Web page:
Model & Toy Cars - Part I (2004-11)
Newer toy car photos and stories are posted here.
Read more about the model car business here.
Delivering The Goods: I have a 1:43 scale 'Dugan's Bakery' Divco - an old DeHanes resin model made in the mid-1990s - placed on my O-gauge train layout.
When I was growing up in Philadelphia, Dugan's delivered bread and baked goods to our home in one of their black and cream Divco Model U's. The company's slogan was 'Bakers for the home since 1878'. (posted 2/7/11, permalink)
Looks Like A Big Ol' Ford: For Christmas, I was given a 1:43 scale diecast Ixo model of a 1939 Renault Suprastella convertible.
Introduced in 1938, the Suprastella luxury model was the pinnacle of Renault's offerings. It rode on a 127-inch wheelbase and was powered by a 332 cubic-inch, 110 horsepower straight eight.
The Suprastella looks very American and is right at home on the prewar portion of my model train layout. The two-tone green is a very striking color combination and really makes the convertible stand out amongst all the other 1930s cars on the layout.
After the war, Renault never returned to the upper end of the car business, sticking with smaller and more basic models like the 4CV and later, the Dauphine. (posted 2/3/11, permalink)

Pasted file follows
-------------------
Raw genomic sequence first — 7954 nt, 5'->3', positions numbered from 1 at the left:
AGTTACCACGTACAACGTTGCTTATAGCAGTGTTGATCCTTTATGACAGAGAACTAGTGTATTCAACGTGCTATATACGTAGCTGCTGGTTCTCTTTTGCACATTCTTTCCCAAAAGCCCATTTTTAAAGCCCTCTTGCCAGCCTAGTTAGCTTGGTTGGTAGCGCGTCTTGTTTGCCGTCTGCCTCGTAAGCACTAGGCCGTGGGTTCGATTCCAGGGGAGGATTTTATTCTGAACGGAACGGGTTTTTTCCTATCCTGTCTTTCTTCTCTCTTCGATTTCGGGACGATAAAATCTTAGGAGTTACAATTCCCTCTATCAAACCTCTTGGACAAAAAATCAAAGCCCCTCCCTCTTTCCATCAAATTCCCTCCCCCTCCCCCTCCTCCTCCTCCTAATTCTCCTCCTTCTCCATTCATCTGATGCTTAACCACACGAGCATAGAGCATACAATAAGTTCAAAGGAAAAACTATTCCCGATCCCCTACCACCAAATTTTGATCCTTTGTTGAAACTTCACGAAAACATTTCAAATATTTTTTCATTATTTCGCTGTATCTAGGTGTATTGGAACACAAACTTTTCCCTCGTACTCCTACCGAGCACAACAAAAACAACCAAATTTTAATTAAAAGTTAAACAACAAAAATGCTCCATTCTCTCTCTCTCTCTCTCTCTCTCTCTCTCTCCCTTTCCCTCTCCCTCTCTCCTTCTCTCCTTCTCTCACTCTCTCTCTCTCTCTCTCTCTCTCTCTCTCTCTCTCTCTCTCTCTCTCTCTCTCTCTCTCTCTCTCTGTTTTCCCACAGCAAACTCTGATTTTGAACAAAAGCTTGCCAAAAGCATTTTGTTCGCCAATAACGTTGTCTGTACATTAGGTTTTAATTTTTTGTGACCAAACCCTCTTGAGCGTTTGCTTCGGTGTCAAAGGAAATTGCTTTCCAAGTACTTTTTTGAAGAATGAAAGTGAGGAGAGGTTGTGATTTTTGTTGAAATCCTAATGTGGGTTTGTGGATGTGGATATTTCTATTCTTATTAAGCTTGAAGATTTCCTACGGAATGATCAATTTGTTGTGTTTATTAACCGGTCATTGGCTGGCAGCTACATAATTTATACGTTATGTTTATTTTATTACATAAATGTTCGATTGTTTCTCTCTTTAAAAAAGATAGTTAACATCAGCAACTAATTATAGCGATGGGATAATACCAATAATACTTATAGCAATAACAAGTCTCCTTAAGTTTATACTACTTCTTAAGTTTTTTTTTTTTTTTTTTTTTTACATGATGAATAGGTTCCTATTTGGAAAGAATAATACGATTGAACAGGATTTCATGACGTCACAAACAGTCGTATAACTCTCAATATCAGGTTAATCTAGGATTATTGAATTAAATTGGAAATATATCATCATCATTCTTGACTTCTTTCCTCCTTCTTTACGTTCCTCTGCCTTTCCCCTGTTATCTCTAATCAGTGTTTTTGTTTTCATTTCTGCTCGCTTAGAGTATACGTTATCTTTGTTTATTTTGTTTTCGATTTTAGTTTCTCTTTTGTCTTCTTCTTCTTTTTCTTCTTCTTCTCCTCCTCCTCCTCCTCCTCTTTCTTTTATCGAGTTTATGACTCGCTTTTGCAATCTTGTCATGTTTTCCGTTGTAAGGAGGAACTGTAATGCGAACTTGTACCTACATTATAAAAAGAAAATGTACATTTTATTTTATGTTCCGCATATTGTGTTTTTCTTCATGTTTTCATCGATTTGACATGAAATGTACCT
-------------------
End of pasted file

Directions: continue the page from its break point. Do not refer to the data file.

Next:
Thirties Thunder: One of my Christmas presents was a 1:43 scale diecast model of the 1932 Bucciali TAV. The scale miniature was made by Ixo Models in China.
This French, front-wheel drive V-12 automobile was a one-of-a-kind and made its debut at the 1932 Paris Auto Show.
Cloaked in one-off coachwork by Saoutchik, the car received acclaim as the most advanced and modern French automobile. The Bucciali features a specially-designed Voisin V12 sleeve-valve engine with four carburetors. Drive to the front axle is through a four-speed transaxle. The car was sold originally to a Paris banker.
Finished in black with deep red accents, it is almost as imposing as a Bugatti Royale but its low-profile and proportions give it a unique, racy look. (posted 2/1/11, permalink)
Forties Beauty: The Chrysler Newport futuristic showcar made its debut at the New York Auto Show in October, 1940.
Five Newports were built with bodies by LeBaron. They toured the U.S. and were often used as parade cars in local celebrations.
I've always loved the lines of the Newport and finally saw one in person - a stunning red one once owned by Lana Turner - during a visit to Harrah's (Reno) in 1984.
I have a 1:43 scale metallic green example, a hand-cast white metal model made by Brooklin Models long ago. (posted 1/27/11, permalink)
Workin' On The Railroad: For Christmas, I received several diecast vehicles as gifts, two of which have already found spots on my model train layout - a pair of 1:43 scale work trucks.
One is a 1948 Ford F1 pickup marked "Pennsylvania Railroad Yard Superintendent" and the other is a 1950 GMC pickup with "Pennsylvania Railroad - Philadelphia Region" emblazoned on the doors. Each came with a 'load' of railroad ties in the pickup bed.. (posted 1/4/11, permalink)
Motor Memories: I have a soft spot for 1956 Fords because I learned to drive in one. There are numerous toy and model versions of the 1956 Ford.
In the late 1950s, Lesney Products of England produced a small Matchbox model of a 1956 Ford Customline station wagon.